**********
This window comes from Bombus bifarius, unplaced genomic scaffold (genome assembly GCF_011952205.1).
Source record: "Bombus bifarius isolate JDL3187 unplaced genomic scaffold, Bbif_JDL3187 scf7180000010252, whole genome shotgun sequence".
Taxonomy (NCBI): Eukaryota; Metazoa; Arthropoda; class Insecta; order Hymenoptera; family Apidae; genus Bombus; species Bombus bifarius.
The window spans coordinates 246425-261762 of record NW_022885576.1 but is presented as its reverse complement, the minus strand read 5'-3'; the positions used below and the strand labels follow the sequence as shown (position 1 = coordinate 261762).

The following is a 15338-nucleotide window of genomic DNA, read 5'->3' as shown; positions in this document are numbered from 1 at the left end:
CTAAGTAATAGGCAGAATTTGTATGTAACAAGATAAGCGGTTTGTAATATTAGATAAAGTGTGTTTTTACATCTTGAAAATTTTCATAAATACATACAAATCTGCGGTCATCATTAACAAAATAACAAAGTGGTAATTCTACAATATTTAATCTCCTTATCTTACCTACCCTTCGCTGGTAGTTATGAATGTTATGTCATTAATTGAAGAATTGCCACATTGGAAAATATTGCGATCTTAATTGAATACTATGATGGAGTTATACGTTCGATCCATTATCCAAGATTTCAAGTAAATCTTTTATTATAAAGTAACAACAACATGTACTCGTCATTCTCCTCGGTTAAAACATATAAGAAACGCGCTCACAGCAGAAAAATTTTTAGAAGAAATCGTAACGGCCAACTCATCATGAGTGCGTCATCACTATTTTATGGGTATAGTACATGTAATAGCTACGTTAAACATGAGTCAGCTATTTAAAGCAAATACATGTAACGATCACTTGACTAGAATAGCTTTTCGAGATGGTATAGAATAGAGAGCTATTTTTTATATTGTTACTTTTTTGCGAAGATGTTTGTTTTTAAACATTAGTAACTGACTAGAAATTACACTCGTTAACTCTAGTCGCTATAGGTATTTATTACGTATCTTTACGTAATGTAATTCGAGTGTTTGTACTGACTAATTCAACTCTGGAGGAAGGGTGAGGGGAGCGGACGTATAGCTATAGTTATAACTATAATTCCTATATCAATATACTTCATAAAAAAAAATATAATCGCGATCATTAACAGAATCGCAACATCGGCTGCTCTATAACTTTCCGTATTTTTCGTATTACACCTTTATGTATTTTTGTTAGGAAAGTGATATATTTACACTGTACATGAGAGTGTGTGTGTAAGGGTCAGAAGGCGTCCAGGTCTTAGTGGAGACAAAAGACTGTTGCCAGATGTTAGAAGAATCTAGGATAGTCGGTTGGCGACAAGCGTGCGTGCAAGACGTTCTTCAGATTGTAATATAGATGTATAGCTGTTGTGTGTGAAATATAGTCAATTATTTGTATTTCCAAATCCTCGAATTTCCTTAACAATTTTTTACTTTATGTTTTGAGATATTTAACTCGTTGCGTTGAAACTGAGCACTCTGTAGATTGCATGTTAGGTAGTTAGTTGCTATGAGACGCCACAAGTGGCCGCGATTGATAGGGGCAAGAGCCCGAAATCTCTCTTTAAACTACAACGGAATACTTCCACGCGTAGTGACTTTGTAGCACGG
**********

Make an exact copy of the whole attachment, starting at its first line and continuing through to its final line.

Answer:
This window comes from Bombus bifarius, unplaced genomic scaffold (genome assembly GCF_011952205.1).
Source record: "Bombus bifarius isolate JDL3187 unplaced genomic scaffold, Bbif_JDL3187 scf7180000010252, whole genome shotgun sequence".
Taxonomy (NCBI): Eukaryota; Metazoa; Arthropoda; class Insecta; order Hymenoptera; family Apidae; genus Bombus; species Bombus bifarius.
The window spans coordinates 246425-261762 of record NW_022885576.1 but is presented as its reverse complement, the minus strand read 5'-3'; the positions used below and the strand labels follow the sequence as shown (position 1 = coordinate 261762).

The following is a 15338-nucleotide window of genomic DNA, read 5'->3' as shown; positions in this document are numbered from 1 at the left end:
CTAAGTAATAGGCAGAATTTGTATGTAACAAGATAAGCGGTTTGTAATATTAGATAAAGTGTGTTTTTACATCTTGAAAATTTTCATAAATACATACAAATCTGCGGTCATCATTAACAAAATAACAAAGTGGTAATTCTACAATATTTAATCTCCTTATCTTACCTACCCTTCGCTGGTAGTTATGAATGTTATGTCATTAATTGAAGAATTGCCACATTGGAAAATATTGCGATCTTAATTGAATACTATGATGGAGTTATACGTTCGATCCATTATCCAAGATTTCAAGTAAATCTTTTATTATAAAGTAACAACAACATGTACTCGTCATTCTCCTCGGTTAAAACATATAAGAAACGCGCTCACAGCAGAAAAATTTTTAGAAGAAATCGTAACGGCCAACTCATCATGAGTGCGTCATCACTATTTTATGGGTATAGTACATGTAATAGCTACGTTAAACATGAGTCAGCTATTTAAAGCAAATACATGTAACGATCACTTGACTAGAATAGCTTTTCGAGATGGTATAGAATAGAGAGCTATTTTTTATATTGTTACTTTTTTGCGAAGATGTTTGTTTTTAAACATTAGTAACTGACTAGAAATTACACTCGTTAACTCTAGTCGCTATAGGTATTTATTACGTATCTTTACGTAATGTAATTCGAGTGTTTGTACTGACTAATTCAACTCTGGAGGAAGGGTGAGGGGAGCGGACGTATAGCTATAGTTATAACTATAATTCCTATATCAATATACTTCATAAAAAAAAATATAATCGCGATCATTAACAGAATCGCAACATCGGCTGCTCTATAACTTTCCGTATTTTTCGTATTACACCTTTATGTATTTTTGTTAGGAAAGTGATATATTTACACTGTACATGAGAGTGTGTGTGTAAGGGTCAGAAGGCGTCCAGGTCTTAGTGGAGACAAAAGACTGTTGCCAGATGTTAGAAGAATCTAGGATAGTCGGTTGGCGACAAGCGTGCGTGCAAGACGTTCTTCAGATTGTAATATAGATGTATAGCTGTTGTGTGTGAAATATAGTCAATTATTTGTATTTCCAAATCCTCGAATTTCCTTAACAATTTTTTACTTTATGTTTTGAGATATTTAACTCGTTGCGTTGAAACTGAGCACTCTGTAGATTGCATGTTAGGTAGTTAGTTGCTATGAGACGCCACAAGTGGCCGCGATTGATAGGGGCAAGAGCCCGAAATCTCTCTTTAAACTACAACGGAATACTTCCACGCGTAGTGACTTTGTAGCACGG